'Ramy' makes Emmy history as the first Muslim-American sitcom nominated
The Emmy nominations seemed to sneak up on the feed this year, which you could attribute to a global pandemic or lingering questions about how exactly they’re going to stage an awards show by September. It marked the first year without at least 20 guaranteed Game of Thrones nominations since its gap season, so that cleared the way for a batch of newcomers, from Euphoria’s Zendaya for Outstanding Lead Actress in a Drama to The Mandalorian in Best Drama Series.
One of the more exciting developments came in the form of Emmy love for Ramy’s second season. With co-creator and star Ramy Youssef landing nominations for Best Actor and Directing in a comedy series, the Hulu comedy made history as the first Muslim American sitcom to earn an Emmy nod. Youssef took home a Golden Globe for his performance in the show’s first season earlier this year. Two-time Oscar winner and Emmy nominee Mahershala Ali is back in the supporting actor category for his work on the series.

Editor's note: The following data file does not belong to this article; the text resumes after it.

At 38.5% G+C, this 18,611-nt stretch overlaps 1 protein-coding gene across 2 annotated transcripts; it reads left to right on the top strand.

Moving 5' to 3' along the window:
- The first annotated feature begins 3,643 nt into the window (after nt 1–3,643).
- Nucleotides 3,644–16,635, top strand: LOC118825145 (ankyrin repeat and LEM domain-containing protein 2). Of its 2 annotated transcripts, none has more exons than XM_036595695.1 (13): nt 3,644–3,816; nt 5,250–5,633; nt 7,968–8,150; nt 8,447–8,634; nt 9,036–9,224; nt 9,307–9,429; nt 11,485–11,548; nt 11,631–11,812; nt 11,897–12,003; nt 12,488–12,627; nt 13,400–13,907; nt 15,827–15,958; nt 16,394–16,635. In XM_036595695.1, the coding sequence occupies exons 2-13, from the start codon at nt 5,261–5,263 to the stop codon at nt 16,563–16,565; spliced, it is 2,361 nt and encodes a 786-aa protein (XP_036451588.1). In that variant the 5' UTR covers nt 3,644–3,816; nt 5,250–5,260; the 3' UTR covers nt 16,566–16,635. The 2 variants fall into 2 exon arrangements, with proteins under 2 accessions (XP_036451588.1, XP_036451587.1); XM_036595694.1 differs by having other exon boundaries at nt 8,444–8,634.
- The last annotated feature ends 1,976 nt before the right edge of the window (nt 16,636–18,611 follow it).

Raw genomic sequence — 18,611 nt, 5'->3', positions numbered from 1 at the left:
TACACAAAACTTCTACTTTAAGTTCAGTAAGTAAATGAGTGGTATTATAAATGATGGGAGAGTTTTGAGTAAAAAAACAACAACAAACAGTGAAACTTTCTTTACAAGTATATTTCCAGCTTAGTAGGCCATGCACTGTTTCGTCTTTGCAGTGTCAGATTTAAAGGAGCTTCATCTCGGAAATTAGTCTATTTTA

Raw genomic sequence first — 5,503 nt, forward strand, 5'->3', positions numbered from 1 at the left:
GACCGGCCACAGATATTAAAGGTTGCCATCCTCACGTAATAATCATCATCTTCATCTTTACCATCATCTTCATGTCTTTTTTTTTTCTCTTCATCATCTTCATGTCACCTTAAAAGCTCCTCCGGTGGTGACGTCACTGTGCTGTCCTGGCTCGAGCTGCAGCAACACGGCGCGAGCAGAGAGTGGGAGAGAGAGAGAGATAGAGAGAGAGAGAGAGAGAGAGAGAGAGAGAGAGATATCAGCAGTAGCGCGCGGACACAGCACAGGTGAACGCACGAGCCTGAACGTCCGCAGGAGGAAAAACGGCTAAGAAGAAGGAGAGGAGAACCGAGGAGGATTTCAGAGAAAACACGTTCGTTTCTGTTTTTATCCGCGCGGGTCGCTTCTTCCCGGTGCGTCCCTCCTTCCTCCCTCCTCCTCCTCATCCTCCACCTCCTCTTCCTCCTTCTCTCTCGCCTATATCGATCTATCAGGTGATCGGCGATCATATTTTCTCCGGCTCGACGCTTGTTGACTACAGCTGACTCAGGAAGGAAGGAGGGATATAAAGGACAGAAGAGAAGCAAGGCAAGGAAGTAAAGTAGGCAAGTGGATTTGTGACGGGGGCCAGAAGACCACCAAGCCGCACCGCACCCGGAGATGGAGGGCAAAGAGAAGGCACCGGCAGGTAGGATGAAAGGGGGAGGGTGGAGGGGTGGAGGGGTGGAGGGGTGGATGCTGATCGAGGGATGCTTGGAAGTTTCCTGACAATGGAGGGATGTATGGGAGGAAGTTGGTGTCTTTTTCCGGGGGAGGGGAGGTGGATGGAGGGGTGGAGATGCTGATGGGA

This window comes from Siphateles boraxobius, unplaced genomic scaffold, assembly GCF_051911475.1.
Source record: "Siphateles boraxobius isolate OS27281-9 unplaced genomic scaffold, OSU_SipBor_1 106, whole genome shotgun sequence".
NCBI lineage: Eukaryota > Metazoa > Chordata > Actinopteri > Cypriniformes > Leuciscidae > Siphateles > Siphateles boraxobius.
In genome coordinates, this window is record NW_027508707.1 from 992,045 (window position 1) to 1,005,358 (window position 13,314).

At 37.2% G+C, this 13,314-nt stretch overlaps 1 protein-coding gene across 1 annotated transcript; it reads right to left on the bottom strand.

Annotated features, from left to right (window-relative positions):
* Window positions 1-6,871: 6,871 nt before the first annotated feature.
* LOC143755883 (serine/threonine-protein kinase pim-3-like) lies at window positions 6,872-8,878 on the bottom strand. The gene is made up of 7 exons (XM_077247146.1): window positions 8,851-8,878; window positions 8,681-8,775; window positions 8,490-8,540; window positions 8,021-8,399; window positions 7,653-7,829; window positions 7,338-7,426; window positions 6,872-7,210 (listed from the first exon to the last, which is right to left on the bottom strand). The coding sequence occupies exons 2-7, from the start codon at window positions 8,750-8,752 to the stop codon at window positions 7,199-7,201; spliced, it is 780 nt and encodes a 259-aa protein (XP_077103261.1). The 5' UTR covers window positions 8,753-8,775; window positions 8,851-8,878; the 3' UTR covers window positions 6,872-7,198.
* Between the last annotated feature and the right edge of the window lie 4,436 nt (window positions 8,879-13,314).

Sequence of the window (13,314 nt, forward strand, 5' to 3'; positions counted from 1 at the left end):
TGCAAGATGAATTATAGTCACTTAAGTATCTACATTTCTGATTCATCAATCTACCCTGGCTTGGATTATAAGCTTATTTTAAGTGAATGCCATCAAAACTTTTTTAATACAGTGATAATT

Mic's own Ramy with-a-y, director of social Ramy Zabarah, spoke with Youssef back in May. Read the interview here, where they discuss the series’ great second season, its portrayal of faith and sexual desire, and chasing meaningful representation.
Aside from a few stray surprises, the nominations were roughly what you might expect from the Emmys. Succession and Schitt’s Creek cleaned up in their respective categories and seem poised to take home a bunch of awards. The Morning Show, an allegedly real show which I’ve never met a viewer of, also picked up its share of big acting nominations.
Watchmen led all series with 26 total nominations, followed closely by The Marvelous Mrs. Maisel, and Ozark. Hugh Jackman’s startling turn in Bad Education would’ve been Oscar-eligible in a perfect world, but here he’ll just have to settle for the TV movie delegation. Better Call Saul’s Rhea Seehorn still cannot get a bone from these people
Anyway, we’ll see how they sort all of this out over Zoom!